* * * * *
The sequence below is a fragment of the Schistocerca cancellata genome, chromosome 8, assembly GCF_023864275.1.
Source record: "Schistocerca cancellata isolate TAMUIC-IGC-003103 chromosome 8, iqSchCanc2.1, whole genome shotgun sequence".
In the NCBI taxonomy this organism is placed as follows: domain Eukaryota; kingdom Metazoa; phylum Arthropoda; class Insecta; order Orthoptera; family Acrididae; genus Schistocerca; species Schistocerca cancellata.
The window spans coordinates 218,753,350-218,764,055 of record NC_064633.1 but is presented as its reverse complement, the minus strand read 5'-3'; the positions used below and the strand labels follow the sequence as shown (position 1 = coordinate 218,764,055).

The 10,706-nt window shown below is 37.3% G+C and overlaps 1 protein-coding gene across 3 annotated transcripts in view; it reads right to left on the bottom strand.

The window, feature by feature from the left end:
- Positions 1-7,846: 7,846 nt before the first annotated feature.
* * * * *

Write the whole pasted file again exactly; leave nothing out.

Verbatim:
The sequence below is a fragment of the Schistocerca cancellata genome, chromosome 8, assembly GCF_023864275.1.
Source record: "Schistocerca cancellata isolate TAMUIC-IGC-003103 chromosome 8, iqSchCanc2.1, whole genome shotgun sequence".
In the NCBI taxonomy this organism is placed as follows: domain Eukaryota; kingdom Metazoa; phylum Arthropoda; class Insecta; order Orthoptera; family Acrididae; genus Schistocerca; species Schistocerca cancellata.
The window spans coordinates 218,753,350-218,764,055 of record NC_064633.1 but is presented as its reverse complement, the minus strand read 5'-3'; the positions used below and the strand labels follow the sequence as shown (position 1 = coordinate 218,764,055).

The 10,706-nt window shown below is 37.3% G+C and overlaps 1 protein-coding gene across 3 annotated transcripts in view; it reads right to left on the bottom strand.

The window, feature by feature from the left end:
- Positions 1-7,846: 7,846 nt before the first annotated feature.